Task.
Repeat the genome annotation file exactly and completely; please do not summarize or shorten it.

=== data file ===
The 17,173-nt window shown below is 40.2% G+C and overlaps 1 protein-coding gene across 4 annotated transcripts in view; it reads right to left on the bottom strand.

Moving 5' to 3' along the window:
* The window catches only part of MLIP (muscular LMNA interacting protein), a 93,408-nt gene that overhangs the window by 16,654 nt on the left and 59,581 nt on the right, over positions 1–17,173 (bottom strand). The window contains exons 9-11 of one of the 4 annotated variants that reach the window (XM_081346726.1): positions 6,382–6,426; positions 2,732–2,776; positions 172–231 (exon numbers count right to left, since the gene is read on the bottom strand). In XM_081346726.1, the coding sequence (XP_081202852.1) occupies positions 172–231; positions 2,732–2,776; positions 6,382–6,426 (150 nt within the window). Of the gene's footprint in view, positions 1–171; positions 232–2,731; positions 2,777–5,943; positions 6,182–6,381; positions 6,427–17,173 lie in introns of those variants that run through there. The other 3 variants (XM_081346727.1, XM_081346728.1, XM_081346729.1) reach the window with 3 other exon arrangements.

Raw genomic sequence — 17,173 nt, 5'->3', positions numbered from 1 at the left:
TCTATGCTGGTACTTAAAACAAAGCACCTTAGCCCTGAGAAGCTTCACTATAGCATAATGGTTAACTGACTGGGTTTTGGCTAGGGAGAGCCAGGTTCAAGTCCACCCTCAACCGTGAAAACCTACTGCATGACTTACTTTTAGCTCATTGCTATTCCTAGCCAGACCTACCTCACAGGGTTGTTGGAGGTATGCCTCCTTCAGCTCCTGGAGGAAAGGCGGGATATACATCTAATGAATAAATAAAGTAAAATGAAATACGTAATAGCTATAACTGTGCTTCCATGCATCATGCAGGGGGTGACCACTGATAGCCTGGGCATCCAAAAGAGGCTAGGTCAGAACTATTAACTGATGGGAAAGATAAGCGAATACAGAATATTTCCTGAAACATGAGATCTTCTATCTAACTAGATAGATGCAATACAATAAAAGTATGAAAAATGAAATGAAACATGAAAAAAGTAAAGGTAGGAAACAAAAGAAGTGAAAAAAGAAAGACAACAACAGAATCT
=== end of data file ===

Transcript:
The 17,173-nt window shown below is 40.2% G+C and overlaps 1 protein-coding gene across 4 annotated transcripts in view; it reads right to left on the bottom strand.

Moving 5' to 3' along the window:
* The window catches only part of MLIP (muscular LMNA interacting protein), a 93,408-nt gene that overhangs the window by 16,654 nt on the left and 59,581 nt on the right, over positions 1–17,173 (bottom strand). The window contains exons 9-11 of one of the 4 annotated variants that reach the window (XM_081346726.1): positions 6,382–6,426; positions 2,732–2,776; positions 172–231 (exon numbers count right to left, since the gene is read on the bottom strand). In XM_081346726.1, the coding sequence (XP_081202852.1) occupies positions 172–231; positions 2,732–2,776; positions 6,382–6,426 (150 nt within the window). Of the gene's footprint in view, positions 1–171; positions 232–2,731; positions 2,777–5,943; positions 6,182–6,381; positions 6,427–17,173 lie in introns of those variants that run through there. The other 3 variants (XM_081346727.1, XM_081346728.1, XM_081346729.1) reach the window with 3 other exon arrangements.

Raw genomic sequence — 17,173 nt, 5'->3', positions numbered from 1 at the left:
TCTATGCTGGTACTTAAAACAAAGCACCTTAGCCCTGAGAAGCTTCACTATAGCATAATGGTTAACTGACTGGGTTTTGGCTAGGGAGAGCCAGGTTCAAGTCCACCCTCAACCGTGAAAACCTACTGCATGACTTACTTTTAGCTCATTGCTATTCCTAGCCAGACCTACCTCACAGGGTTGTTGGAGGTATGCCTCCTTCAGCTCCTGGAGGAAAGGCGGGATATACATCTAATGAATAAATAAAGTAAAATGAAATACGTAATAGCTATAACTGTGCTTCCATGCATCATGCAGGGGGTGACCACTGATAGCCTGGGCATCCAAAAGAGGCTAGGTCAGAACTATTAACTGATGGGAAAGATAAGCGAATACAGAATATTTCCTGAAACATGAGATCTTCTATCTAACTAGATAGATGCAATACAATAAAAGTATGAAAAATGAAATGAAACATGAAAAAAGTAAAGGTAGGAAACAAAAGAAGTGAAAAAAGAAAGACAACAACAGAATCT